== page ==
Recent figures suggest more minorities are moving to the suburbs (see here and here). But looking at evidence from Detroit (see a related story here), historian Thomas Sugrue suggests blacks moving to the suburbs may encounter a lot of the same issues they faced in the city:
So far, Detroit’s black suburbanization has followed a well-trodden path. Those blacks heading outward from Detroit aren’t moving to all suburbs equally. Rather, they move into places with older houses, rundown shopping districts and declining tax revenues. Such towns also typically have poorer services and fewer job opportunities than wealthier suburbs — where, despite strong antidiscrimination laws, it is still harder for blacks to find housing.
It’s not clear that this new migration is a positive step, even if it allows blacks to escape the city and its troubles. For whites, suburbs have often been a big step up — but as long as most blacks find themselves in secondhand suburbia, the American dream of security, prosperity and opportunity will remain harder to achieve.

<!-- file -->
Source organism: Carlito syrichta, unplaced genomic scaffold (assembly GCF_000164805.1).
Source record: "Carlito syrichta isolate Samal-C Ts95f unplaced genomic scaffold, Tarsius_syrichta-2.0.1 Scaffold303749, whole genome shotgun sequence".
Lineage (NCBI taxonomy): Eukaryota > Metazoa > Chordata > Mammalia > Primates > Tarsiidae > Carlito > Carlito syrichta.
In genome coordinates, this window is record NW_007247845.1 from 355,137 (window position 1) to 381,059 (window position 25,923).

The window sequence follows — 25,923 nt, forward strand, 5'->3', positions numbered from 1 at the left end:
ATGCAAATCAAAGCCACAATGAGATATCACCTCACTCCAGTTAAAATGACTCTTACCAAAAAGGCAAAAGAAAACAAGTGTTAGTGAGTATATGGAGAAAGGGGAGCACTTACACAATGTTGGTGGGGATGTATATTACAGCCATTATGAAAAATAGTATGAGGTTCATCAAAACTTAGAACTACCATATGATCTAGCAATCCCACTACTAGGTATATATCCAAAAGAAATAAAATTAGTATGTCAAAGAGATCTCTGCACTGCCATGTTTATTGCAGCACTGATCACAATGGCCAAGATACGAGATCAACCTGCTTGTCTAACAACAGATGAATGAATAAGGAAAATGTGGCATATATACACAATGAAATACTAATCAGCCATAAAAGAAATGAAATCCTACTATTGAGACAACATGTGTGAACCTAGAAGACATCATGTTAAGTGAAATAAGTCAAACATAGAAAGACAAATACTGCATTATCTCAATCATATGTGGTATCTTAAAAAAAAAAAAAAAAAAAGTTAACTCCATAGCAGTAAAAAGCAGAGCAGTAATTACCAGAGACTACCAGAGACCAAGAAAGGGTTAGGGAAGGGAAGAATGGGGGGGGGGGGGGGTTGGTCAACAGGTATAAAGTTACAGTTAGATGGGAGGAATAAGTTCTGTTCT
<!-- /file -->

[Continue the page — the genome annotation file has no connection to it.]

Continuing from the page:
This term “secondhand suburbia” is an interesting one. Perhaps this term lines up with the concept of “inner-ring suburbs.” A number of commentators, notably Myron Orfield (in texts like American Metropolitics), have discussed how inner-ring suburbs, those closest to the big city, have many of the same issues of the city: large and growing minority populations, declining white populations, limited tax bases, crowded conditions and an older housing stock, crime, and more. Sugrue’s phrase, however, seems to emphasize the racial transition these suburbs, probably classifiable as “inner-ring suburbs,” are experiencing as he describes how these “second-hand” places are changing over from white to black. The implication is that these places are hand-me-downs: the whites used them up and are now using their wealth to move further from the city.
In the long run, if these suburbs don’t offer suburban opportunities but simply reproduce problems like residential segregation, has anything been gained?